Eroticism in Literature Summary

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(Society and Self, Critical Representations in Literature)

Historically, erotic literature has been marked by censorship. Various religious groups and community watchdogs have long sought to impose their morality on others by banning books they view as damaging. In many cases the censors’ attempts at prohibition backfire, drawing attention to the book’s power and even increasing its readership. Notable examples include the attempt to block the importation of James Joyce’s Ulysses (1922) and Henry Miller’s Tropic of Capricorn (1939), both of which were subject to seizure at the border of the United States. Regarding Miller’s book, the Supreme Court ruled in 1964 that obscenity was too subjective to remain a legal matter and instead placed its definition within the hands of academics. Even so, the debate over whether particular texts should be banned continues to rage.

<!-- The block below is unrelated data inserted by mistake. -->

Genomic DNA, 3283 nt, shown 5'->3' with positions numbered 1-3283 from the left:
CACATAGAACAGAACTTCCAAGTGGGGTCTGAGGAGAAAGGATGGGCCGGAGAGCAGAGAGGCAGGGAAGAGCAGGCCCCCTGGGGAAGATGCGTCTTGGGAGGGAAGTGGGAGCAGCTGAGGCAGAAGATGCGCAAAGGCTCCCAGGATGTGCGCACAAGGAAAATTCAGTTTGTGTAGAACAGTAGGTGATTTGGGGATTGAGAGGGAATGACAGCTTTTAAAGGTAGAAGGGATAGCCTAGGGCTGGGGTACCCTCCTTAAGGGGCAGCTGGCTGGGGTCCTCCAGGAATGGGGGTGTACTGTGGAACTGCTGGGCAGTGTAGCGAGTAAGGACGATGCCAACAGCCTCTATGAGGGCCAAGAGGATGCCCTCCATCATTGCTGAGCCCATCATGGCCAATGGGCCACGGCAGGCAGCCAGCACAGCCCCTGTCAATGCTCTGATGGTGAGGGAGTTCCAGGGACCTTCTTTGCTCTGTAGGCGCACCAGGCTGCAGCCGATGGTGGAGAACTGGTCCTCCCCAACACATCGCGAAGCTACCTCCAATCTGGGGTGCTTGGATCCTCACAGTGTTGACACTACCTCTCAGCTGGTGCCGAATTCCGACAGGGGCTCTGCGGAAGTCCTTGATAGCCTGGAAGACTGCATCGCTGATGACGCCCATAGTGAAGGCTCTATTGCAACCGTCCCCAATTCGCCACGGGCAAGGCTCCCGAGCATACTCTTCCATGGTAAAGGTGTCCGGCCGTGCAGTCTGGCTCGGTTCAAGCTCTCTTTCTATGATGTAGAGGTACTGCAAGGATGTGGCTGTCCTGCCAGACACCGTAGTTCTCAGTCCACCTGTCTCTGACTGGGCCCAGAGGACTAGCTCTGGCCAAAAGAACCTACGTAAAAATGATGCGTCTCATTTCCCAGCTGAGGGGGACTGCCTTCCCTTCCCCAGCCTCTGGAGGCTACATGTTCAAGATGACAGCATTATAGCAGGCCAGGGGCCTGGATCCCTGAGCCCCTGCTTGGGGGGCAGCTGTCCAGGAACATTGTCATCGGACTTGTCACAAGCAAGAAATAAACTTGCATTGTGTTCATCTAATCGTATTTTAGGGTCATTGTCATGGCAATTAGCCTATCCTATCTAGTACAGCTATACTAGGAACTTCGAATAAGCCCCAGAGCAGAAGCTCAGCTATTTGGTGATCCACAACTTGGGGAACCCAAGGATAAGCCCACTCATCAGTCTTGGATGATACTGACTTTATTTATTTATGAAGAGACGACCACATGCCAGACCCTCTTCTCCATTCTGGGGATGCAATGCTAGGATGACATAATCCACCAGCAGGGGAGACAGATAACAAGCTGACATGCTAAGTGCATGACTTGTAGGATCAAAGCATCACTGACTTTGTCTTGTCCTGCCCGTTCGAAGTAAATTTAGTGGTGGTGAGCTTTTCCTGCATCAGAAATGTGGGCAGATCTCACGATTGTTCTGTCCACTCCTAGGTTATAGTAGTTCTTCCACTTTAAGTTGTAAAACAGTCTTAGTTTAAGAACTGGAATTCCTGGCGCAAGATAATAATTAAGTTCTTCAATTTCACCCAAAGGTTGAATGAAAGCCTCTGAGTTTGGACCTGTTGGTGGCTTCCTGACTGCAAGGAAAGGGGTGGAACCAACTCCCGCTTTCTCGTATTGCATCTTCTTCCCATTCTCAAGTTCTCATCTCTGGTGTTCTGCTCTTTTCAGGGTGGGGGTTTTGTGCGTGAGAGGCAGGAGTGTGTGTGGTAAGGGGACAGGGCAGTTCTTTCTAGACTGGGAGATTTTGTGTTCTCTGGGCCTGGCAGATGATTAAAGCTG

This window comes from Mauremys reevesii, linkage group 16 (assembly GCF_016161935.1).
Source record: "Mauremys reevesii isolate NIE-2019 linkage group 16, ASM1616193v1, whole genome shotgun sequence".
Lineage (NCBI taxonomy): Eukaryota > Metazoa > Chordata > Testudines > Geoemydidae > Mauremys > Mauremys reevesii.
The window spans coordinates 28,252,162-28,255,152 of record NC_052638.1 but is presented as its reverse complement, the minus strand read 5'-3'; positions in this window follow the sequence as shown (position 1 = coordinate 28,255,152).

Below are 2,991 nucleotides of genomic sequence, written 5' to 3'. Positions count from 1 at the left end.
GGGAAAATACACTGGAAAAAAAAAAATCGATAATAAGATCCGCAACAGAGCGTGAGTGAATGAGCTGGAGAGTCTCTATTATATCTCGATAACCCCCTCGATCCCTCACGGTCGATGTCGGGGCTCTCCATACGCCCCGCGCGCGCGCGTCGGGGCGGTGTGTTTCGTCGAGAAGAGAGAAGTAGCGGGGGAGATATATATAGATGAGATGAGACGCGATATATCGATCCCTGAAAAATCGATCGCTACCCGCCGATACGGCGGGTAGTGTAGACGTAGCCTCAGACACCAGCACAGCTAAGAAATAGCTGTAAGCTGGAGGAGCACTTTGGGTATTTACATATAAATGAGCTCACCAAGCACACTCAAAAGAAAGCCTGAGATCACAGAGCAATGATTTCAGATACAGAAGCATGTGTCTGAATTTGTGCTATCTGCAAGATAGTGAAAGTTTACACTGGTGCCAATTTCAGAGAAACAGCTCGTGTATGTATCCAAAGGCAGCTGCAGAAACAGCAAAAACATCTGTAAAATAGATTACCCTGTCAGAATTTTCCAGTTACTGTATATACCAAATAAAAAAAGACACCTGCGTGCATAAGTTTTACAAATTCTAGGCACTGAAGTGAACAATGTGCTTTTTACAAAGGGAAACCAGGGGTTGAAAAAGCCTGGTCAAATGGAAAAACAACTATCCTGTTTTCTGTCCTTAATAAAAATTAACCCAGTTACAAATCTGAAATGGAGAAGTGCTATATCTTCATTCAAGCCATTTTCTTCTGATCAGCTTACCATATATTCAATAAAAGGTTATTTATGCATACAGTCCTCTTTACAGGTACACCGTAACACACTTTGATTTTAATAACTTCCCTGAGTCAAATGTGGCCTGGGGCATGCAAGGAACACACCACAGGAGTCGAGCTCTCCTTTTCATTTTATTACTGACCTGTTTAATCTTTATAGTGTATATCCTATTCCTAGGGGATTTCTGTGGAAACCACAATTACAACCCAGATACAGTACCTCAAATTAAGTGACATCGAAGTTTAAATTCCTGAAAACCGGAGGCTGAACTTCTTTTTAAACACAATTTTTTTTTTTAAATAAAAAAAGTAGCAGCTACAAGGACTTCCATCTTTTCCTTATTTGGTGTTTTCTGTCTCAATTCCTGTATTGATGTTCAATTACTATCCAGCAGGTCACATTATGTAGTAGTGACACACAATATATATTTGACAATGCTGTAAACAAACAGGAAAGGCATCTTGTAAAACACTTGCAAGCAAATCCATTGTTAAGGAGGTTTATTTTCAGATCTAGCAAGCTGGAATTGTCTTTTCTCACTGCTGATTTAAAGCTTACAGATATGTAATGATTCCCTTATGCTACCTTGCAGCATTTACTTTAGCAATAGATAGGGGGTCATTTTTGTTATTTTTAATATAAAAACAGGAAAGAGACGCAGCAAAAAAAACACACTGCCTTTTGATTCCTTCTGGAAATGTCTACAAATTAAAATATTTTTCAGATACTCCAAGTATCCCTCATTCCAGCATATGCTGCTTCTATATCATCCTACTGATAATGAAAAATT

Particularly offensive to some, Vladimir Nabokov’s Lolita (1955) came under fire for its treatment of pedophilia, or eroticism and children, while William S. Burroughs’ Naked Lunch (1959) was banned for depicting homosexuality. The rise of gay rights and feminism in the 1960’s and 1970’s saw a decrease in censorship, with such writers as Allen Ginsberg and Erica Jong at the forefront of eroticism, but the 1980’s created a conservative backlash which again called for the exclusion of certain texts from, for example, college and secondary school libraries.